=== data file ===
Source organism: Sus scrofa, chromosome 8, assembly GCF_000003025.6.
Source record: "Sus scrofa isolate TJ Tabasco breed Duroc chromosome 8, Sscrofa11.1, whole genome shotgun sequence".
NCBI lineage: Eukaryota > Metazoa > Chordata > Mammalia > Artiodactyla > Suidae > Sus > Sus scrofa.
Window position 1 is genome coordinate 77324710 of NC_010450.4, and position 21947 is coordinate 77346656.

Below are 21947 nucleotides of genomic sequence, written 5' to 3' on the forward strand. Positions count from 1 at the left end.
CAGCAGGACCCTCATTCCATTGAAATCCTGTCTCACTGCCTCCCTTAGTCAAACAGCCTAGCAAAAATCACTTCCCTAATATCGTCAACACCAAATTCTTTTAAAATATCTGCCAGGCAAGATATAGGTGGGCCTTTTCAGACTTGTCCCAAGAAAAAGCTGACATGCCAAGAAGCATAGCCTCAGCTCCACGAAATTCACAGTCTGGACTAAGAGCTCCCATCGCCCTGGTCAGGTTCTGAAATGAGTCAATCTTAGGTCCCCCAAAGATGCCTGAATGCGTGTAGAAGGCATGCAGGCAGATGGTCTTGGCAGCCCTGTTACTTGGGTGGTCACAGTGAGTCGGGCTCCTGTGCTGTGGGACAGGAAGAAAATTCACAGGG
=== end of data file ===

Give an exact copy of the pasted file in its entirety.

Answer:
Source organism: Sus scrofa, chromosome 8, assembly GCF_000003025.6.
Source record: "Sus scrofa isolate TJ Tabasco breed Duroc chromosome 8, Sscrofa11.1, whole genome shotgun sequence".
NCBI lineage: Eukaryota > Metazoa > Chordata > Mammalia > Artiodactyla > Suidae > Sus > Sus scrofa.
Window position 1 is genome coordinate 77324710 of NC_010450.4, and position 21947 is coordinate 77346656.

Below are 21947 nucleotides of genomic sequence, written 5' to 3' on the forward strand. Positions count from 1 at the left end.
CAGCAGGACCCTCATTCCATTGAAATCCTGTCTCACTGCCTCCCTTAGTCAAACAGCCTAGCAAAAATCACTTCCCTAATATCGTCAACACCAAATTCTTTTAAAATATCTGCCAGGCAAGATATAGGTGGGCCTTTTCAGACTTGTCCCAAGAAAAAGCTGACATGCCAAGAAGCATAGCCTCAGCTCCACGAAATTCACAGTCTGGACTAAGAGCTCCCATCGCCCTGGTCAGGTTCTGAAATGAGTCAATCTTAGGTCCCCCAAAGATGCCTGAATGCGTGTAGAAGGCATGCAGGCAGATGGTCTTGGCAGCCCTGTTACTTGGGTGGTCACAGTGAGTCGGGCTCCTGTGCTGTGGGACAGGAAGAAAATTCACAGGG